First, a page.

In addition, if these estradiol tests were immunoassay-based then the correct numbers may be lower.
I run both tests. My immunoassay comes back at 55, LC/MS/MS is 79. No AI, obviously.
That's quite an unusual result, and especially hard to explain if it's repeatable. One study found LC/MS/MS results were averaging half the values from immunoassays. Other studies have provided similar, if less dramatic results, with LC/MS/MS always averaging less than IA. The reason is simply that IA can respond to other molecules in addition to estradiol.
I have repeated it. Previous one was IA 49/LC 63. I have dozens of examples. I know a lot of people on TRT. Usually see very close, if not the same, with levels in the 20s. I'm told, by someone who runs both IA and LC equipment, that the LC equipment is more difficult to work with. She is a researcher for Pfizer and stated they typically repeat LC tests to confirm results. According to her, the IA methodology, while not able to pick up lower levels (so the test result reads <15), is more reliable.
So how do you decide which test method is correct? Or do you just monitor for changes? Although one third of my LC/MS/MS results have been completely wrong, the others were consistently 10-15% under the IA results, meaning I could accept them as probably right. I have been preaching for a while that the IA test is more reliable, but that it should be calibrated against the LC/MS/MS test.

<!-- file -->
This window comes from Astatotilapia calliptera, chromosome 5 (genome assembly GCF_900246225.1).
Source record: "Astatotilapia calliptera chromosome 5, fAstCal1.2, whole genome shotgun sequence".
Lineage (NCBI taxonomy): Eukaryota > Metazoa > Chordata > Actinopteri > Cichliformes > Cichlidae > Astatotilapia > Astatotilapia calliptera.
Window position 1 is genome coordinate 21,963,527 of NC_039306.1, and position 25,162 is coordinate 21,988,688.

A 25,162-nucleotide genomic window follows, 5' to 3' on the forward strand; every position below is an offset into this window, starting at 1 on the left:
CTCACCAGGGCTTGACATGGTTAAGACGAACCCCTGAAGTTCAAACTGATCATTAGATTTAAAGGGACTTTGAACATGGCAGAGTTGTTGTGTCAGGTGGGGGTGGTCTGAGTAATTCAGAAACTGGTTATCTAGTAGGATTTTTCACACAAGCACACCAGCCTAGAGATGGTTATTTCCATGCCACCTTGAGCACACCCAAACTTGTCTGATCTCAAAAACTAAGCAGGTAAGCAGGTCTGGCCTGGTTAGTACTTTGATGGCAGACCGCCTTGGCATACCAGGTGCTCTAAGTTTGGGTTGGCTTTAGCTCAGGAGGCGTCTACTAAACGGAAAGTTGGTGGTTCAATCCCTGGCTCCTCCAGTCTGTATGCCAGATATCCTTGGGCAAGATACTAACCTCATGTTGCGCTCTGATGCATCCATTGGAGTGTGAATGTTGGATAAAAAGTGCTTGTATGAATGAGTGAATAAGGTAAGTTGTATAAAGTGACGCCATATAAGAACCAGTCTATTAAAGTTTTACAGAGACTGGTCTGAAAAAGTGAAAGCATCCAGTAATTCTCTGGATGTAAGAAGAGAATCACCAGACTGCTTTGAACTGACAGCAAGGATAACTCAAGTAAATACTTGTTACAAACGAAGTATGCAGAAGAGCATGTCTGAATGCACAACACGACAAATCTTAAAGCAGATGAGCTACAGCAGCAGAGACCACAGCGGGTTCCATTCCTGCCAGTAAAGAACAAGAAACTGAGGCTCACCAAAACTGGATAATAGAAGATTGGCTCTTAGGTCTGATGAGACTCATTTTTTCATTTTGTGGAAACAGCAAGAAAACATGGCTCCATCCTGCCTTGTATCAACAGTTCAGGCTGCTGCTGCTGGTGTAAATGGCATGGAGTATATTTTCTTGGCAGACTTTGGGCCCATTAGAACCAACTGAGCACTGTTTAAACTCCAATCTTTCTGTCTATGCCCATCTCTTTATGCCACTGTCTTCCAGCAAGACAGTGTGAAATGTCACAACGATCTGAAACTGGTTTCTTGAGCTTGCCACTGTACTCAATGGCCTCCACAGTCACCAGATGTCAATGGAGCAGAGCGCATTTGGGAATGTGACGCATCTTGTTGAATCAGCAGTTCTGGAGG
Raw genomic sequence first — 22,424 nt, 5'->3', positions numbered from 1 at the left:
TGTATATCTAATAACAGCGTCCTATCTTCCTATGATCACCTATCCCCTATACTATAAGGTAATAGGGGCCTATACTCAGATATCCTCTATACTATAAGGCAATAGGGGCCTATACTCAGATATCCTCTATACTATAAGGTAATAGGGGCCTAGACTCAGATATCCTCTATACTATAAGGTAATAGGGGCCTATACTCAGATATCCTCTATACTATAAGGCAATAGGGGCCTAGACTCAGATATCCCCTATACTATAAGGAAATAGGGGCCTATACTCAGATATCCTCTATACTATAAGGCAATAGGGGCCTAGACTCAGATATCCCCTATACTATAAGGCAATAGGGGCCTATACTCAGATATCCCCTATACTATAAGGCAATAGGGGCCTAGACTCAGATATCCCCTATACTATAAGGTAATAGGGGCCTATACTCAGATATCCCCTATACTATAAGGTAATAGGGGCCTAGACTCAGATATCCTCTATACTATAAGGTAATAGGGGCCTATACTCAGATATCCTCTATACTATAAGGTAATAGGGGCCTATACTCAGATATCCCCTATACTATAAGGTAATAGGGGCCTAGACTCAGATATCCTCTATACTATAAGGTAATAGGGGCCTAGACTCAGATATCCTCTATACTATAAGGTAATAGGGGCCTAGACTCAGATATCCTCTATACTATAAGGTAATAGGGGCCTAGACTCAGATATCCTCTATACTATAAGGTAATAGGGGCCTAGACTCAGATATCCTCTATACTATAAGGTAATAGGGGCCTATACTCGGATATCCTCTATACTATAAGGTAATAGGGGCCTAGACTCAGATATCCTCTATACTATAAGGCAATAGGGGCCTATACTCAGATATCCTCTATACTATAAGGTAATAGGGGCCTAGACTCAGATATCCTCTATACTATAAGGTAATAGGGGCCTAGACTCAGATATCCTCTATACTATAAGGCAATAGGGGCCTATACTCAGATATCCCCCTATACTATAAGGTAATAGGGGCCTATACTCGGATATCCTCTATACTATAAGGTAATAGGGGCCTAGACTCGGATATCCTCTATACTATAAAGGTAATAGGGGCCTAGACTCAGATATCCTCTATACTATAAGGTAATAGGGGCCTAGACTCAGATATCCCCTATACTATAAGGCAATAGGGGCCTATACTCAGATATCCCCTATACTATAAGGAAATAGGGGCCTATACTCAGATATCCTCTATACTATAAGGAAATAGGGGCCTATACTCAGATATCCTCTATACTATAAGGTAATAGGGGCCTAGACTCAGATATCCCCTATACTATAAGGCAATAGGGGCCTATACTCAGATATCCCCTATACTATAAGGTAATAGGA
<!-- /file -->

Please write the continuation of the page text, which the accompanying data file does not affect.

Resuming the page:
I think that is reasonable. I am not using an AI. Any consideration of that should be based off of symptoms over a lab number. In the absence of unmanageable symptoms, I think they should be avoided. If I had to rely on a single test, I think it would be the IA due to consistency. A change in the number, correlated with symptoms, would be more important than the actual number.
This is what I believe, based on a little research, regarding the IA v LC/MS/MS issue:
The ECLIA test (aka immunoassay or IA) for E2 management is commonly used for those on TRT. It is not an incorrect test or a test for women, but simply one way to check estradiol levels. The other commonly utilized test is the LC/MS/MS method (aka liquid chromatography dual mass spectrometry, sensitive or ultrasensitive). It is the more expensive of the two. There are inherent advantages and disadvantages to each of these two methods. I have been fortunate to be able to speak with professionals who work with both methods. One is a PhD researcher for Pfizer and the other is a medical doctor at Quest. I’ll summarize their comments.
The ECLIA method is the more reliable of the two in terms of consistent results. The equipment is easier to operate thus accuracy is less reliant on the skill of the operator. If the same sample were to be tested twenty times, there would be very little, if any, difference in the results.